We encourage you to republish this article online and in print, it’s free under our creative commons attribution license, but please follow some simple guidelines:
  1. You have to credit our authors.
  2. You have to credit SciDev.Net — where possible include our logo with a link back to the original article.
  3. You can simply run the first few lines of the article and then add: “Read the full article on SciDev.Net” containing a link back to the original article.
  4. If you want to also take images published in this story you will need to confirm with the original source if you're licensed to use them.
  5. The easiest way to get the article on your site is to embed the code below.
For more information view our media page and republishing guidelines.

The full article is available here as HTML.

Press Ctrl-C to copy

Researchers have produced a set of international guidelines for stem cell research, which they hope will simplify existing rules and aid collaboration, especially between developed and developing countries.

The Hinxton Group, a consortium of 60 researchers, ethicists, scientific journal editors and lawyers from 14 countries, reached a consensus on the guidelines at a conference in Cambridge, United Kingdom, last month (22–24 February).

The group hopes that countries such as China, which have minimal regulations, will adopt the guidelines so their researchers can work to international standards.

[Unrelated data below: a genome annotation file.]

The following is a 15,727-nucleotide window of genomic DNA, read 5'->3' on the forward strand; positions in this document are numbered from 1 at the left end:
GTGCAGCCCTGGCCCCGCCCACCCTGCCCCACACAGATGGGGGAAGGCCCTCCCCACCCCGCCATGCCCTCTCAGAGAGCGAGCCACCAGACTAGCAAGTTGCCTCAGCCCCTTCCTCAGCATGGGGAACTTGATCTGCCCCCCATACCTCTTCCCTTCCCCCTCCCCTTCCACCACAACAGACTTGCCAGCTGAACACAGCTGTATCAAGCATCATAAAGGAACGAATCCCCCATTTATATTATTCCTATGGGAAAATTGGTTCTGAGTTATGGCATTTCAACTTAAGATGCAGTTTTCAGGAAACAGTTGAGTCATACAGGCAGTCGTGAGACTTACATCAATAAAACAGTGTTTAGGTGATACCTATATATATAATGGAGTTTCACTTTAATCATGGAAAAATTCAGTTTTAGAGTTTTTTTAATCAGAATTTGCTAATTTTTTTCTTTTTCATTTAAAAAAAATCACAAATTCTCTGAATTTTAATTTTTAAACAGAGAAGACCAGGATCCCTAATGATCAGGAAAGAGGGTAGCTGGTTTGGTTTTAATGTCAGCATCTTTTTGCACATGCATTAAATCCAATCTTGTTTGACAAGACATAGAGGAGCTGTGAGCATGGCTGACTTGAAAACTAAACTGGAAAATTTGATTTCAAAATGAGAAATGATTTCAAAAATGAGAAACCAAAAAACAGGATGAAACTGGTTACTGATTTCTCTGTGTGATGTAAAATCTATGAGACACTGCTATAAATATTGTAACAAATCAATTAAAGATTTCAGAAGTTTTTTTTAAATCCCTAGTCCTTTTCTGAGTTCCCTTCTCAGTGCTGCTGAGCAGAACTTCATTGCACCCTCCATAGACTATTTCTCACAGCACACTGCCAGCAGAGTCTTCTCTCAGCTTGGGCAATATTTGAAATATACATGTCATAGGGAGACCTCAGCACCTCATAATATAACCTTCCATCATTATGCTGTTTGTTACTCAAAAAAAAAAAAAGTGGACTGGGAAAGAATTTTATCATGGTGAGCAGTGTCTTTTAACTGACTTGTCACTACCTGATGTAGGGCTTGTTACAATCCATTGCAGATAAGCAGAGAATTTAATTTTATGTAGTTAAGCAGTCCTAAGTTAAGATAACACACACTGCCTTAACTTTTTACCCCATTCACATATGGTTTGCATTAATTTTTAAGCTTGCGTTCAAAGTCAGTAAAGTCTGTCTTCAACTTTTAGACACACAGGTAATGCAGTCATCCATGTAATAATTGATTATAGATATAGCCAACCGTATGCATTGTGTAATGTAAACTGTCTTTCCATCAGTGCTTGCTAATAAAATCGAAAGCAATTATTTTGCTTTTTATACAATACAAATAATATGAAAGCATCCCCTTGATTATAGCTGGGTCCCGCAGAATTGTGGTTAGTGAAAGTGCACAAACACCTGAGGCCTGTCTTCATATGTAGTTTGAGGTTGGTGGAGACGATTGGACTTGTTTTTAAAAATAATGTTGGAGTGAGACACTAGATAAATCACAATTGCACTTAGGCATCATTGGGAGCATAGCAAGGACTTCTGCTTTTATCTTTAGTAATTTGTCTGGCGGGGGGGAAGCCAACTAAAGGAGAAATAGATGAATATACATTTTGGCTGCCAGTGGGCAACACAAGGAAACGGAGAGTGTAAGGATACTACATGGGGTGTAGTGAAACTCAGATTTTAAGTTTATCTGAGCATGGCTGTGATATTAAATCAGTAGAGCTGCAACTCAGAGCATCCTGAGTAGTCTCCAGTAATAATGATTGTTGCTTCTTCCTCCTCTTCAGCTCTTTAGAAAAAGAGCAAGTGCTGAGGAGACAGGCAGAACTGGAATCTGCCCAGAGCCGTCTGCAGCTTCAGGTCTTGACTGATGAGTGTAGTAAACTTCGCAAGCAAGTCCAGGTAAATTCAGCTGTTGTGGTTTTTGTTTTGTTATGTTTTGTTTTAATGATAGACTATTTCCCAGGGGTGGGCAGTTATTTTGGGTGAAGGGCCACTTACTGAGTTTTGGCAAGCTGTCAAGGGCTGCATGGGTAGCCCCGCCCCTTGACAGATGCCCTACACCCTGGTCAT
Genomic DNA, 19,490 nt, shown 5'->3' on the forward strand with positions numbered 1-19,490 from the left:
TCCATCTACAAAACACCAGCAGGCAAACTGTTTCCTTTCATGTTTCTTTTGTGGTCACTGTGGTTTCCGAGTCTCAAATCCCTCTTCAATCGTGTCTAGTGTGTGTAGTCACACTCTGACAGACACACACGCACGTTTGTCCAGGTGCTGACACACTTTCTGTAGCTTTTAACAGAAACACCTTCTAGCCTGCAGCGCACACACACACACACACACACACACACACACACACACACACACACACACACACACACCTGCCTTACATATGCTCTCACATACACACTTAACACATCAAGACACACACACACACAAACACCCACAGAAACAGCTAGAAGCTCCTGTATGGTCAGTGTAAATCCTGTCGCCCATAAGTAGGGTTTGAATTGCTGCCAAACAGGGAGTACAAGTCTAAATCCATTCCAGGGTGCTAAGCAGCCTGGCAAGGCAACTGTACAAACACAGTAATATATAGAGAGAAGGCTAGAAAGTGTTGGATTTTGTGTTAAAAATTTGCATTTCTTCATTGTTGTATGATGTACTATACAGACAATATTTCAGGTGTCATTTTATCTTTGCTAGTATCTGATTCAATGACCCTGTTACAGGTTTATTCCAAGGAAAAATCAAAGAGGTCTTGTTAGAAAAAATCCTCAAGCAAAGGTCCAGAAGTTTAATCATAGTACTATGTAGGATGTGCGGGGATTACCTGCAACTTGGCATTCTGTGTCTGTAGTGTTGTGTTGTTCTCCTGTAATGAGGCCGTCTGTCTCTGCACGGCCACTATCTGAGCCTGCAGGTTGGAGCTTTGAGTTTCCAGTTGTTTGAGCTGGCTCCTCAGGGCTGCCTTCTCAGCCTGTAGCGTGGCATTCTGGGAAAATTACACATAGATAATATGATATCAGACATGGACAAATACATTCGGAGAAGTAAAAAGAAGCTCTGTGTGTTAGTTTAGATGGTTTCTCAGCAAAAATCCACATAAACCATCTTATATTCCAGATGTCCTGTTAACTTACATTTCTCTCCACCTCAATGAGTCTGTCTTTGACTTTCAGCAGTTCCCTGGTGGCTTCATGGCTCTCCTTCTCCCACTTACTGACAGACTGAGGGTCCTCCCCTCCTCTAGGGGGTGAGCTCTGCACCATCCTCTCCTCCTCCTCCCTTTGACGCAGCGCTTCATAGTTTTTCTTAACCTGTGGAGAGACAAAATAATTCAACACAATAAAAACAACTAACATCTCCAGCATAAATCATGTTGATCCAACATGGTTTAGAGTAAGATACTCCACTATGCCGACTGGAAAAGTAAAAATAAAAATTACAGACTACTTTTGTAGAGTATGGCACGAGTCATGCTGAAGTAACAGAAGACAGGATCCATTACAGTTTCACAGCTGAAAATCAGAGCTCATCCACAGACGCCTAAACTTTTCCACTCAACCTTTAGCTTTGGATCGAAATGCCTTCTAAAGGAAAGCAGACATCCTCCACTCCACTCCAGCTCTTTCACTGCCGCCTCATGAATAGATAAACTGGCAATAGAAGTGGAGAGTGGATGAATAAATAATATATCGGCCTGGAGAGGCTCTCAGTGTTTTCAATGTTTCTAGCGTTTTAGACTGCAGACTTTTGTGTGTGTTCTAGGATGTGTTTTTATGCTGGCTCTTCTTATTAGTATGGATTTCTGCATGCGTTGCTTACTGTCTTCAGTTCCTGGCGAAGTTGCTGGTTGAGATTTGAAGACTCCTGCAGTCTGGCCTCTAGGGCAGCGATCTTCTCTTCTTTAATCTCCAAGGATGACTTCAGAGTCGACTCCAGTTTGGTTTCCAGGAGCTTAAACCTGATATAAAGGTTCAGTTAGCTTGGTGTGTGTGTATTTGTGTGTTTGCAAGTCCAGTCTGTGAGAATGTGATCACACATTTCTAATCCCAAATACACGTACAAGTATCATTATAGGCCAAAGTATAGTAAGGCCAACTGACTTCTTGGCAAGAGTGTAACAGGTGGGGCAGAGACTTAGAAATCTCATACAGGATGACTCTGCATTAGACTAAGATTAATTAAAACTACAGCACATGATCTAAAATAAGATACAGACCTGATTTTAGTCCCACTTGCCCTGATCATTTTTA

It also wants funding agencies to ensure that the research they support follows the new guidelines.

Stem cells are generic cells that can turn into specific types of cell such as bone or muscle. This means it might be possible to use them to treat diseases, but such research can be controversial if it uses stems cells from human embryos.

"The consensus was reached in a democratic way, taking into consideration the diverse moral positions," says Jayapaul Azariah, founder and president of the All India Bioethics Association, who is a member of the Hinxton Group.

It will set up a website to disseminate their guidelines and other information about stem cell research policies around the world, including codes of conduct that have already been established.

The group, whose members include the editor-in-chief of Nature and the director of publishing at the Public Library of Science (PLoS), also suggests that all scientific journals should help to regulate stem cell research, by insisting that published research meets the guidelines.

The role of journals was highlighted recently, when Science published research by Hwang Woo-Suk of South Korea, in which he falsely claimed to have cloned human embryos.

Hinxton Group member Robin Lovell-Badge, a geneticist at the UK National Institute for Medical Research, says this could have been avoided if Science had applied the same tough rules as clinical research journals, such as the New England Journal of Medicine and The Lancet.

The Hinxton Group, which plans to meet again within two years, also aims to encourage governments with strict regulations to become more permissive toward stem cell research.

Hinxton Group's guidelines and list of members    [34KB]